With the technology available on mobile phones, it is now relatively easy for employees to record workplace meetings secretly. When an employee secretly records a meeting with their employer, the general rule in the UK is that the recording of any parts of the meeting during which the employee was present may be admissible as evidence in litigation if the employment tribunal believes it is relevant to the issues in the case. However, whilst recording a meeting without telling the employer will generally amount to misconduct in the UK, it is less clear whether or not it will amount to gross misconduct entitling the employer to dismiss the employee summarily for cause. In the case of Phoenix House Ltd v Stockman UKEAT/0284/17 (No. 2) the Employment Appeal Tribunal (“EAT”) provided some helpful guidance on secret recordings made by employees and the factors which an employer should consider when determining whether or not such conduct amounts to gross misconduct.
The employee in this case, Ms. Stockman, was employed by Phoenix House Limited (“Phoenix House”) as a Financial Accountant. Her post was removed following a restructure, and she obtained an alternative, albeit more junior, role. She complained to her line manager, the Head of Finance, that the Finance Director had been treating her differently and that the restructure was biased against her. She was supported by a colleague and a meeting was held between her colleague, the Head of Finance and the Finance Director, but not Ms. Stockman, to discuss matters. Upon finding out about the meeting, Ms. Stockman interrupted it, demanded to know what was said and refused to leave. The same day she was invited to attend a meeting with the Head of HR at which she was told that she would be disciplined for her conduct. She secretly recorded the meeting. She submitted a grievance which was dismissed and the disciplinary offence was upheld.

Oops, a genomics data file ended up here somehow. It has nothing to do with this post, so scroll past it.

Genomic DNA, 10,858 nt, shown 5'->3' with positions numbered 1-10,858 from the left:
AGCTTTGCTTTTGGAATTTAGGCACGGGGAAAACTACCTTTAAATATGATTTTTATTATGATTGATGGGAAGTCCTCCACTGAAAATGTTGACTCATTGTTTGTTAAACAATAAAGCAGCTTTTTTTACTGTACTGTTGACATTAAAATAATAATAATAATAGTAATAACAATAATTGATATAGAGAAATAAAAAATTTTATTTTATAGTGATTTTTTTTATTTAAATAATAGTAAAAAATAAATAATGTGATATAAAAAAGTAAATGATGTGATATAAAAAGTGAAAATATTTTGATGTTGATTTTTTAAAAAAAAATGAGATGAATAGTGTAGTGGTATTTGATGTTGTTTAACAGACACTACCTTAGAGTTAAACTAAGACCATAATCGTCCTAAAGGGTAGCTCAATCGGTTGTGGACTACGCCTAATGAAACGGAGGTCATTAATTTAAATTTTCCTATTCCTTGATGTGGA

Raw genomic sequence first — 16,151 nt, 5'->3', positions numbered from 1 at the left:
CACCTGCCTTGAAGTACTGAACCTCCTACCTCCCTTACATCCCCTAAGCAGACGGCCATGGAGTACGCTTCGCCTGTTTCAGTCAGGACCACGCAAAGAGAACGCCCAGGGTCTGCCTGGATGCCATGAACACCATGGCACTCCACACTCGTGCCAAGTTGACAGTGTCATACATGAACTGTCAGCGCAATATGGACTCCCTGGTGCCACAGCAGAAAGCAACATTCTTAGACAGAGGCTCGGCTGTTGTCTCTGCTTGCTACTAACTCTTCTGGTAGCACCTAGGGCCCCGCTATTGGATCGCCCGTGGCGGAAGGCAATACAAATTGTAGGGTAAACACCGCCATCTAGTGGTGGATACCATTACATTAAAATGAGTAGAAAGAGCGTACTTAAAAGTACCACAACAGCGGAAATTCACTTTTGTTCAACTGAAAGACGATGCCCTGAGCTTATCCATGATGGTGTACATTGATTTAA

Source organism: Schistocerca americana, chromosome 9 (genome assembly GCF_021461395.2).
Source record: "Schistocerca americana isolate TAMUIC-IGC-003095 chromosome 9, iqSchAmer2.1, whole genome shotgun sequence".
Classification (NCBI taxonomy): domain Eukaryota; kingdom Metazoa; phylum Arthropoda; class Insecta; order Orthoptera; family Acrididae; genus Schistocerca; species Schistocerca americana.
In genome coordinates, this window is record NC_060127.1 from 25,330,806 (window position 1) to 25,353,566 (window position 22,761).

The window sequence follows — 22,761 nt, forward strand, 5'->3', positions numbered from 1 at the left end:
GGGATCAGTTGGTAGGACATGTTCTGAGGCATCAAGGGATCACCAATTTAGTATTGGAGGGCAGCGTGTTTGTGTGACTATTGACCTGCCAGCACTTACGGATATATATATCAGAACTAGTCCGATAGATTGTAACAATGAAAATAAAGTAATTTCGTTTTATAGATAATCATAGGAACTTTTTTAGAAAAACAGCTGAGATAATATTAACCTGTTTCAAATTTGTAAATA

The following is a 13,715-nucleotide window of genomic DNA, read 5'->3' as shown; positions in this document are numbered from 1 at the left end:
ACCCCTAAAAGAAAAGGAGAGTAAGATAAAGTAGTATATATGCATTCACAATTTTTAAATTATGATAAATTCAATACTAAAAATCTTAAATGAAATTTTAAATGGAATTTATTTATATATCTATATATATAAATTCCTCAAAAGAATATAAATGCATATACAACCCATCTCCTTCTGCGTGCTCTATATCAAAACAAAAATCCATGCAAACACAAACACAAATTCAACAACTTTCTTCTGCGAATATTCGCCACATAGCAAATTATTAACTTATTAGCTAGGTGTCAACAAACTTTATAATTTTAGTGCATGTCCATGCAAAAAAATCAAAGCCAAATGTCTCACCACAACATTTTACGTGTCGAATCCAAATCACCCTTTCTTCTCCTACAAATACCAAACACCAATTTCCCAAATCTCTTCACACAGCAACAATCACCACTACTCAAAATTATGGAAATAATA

Attempts to mediate the dispute were unsuccessful and, although Ms. Stockman claimed that she wanted to put the grievance behind her, her employer’s position was that Ms. Stockman maintained a distrust of senior management and, therefore, the relationship had irretrievably broken down. Ms. Stockman was subsequently dismissed and she brought successful claims in the employment tribunal for unfair dismissal, whistleblowing detriment and victimization. However, the damages awarded to Ms. Stockman were reduced by 30%, including a 10% reduction for secretly recording the meeting with the Head of HR, on the basis that the recording was made without the employer’s consent.
Phoenix House appealed against the decision to the EAT. Its position was that it was unaware of the secret recording at the time it took the decision to dismiss Ms. Stockman, but had it known that Ms. Stockman had secretly recorded the meeting, it would have dismissed her summarily for cause. Against that background, Phoenix House argued that she should not receive any compensation.
The EAT’s View